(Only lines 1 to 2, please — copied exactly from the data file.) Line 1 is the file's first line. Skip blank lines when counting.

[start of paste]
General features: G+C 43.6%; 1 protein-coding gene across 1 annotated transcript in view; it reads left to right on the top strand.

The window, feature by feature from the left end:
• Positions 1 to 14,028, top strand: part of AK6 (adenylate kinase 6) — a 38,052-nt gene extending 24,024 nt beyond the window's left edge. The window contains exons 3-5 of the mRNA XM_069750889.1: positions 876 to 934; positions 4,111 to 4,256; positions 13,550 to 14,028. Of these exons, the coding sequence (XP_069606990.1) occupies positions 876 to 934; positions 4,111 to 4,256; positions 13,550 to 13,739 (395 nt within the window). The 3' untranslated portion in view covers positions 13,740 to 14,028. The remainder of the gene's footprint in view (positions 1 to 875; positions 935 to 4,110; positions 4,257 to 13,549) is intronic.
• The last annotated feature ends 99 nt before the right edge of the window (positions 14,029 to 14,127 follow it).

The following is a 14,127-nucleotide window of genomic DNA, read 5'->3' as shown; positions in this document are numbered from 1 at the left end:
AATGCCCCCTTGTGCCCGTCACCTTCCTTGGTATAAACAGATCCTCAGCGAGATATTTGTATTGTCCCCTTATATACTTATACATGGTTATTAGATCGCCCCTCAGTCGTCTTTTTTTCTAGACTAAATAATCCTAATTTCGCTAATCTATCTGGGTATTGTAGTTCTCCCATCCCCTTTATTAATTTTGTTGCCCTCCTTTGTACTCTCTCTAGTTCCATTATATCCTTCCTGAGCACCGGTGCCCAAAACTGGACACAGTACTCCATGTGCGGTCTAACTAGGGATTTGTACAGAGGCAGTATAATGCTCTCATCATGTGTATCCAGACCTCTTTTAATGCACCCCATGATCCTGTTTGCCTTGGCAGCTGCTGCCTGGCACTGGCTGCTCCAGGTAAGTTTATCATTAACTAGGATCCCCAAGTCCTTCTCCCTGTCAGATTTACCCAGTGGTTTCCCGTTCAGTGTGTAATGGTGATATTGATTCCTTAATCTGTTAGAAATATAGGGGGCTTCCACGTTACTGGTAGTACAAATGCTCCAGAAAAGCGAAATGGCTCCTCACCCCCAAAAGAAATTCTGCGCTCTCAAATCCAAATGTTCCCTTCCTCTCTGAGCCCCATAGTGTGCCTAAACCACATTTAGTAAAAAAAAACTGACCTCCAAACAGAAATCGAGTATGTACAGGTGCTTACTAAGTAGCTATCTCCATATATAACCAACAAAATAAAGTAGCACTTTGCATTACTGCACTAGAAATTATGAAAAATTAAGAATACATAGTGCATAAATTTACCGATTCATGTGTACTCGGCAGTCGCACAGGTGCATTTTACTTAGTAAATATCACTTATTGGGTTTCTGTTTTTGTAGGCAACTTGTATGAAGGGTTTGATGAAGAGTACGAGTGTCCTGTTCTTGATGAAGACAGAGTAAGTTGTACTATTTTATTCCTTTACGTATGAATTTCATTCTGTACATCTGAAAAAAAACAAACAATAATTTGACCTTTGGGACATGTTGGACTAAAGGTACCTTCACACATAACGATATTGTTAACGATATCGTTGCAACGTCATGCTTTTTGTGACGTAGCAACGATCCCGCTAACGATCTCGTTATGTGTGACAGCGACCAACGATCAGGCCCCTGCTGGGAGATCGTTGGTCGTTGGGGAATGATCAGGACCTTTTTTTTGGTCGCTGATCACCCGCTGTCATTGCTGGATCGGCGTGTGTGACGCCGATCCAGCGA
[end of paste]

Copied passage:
General features: G+C 43.6%; 1 protein-coding gene across 1 annotated transcript in view; it reads left to right on the top strand.

The window, feature by feature from the left end: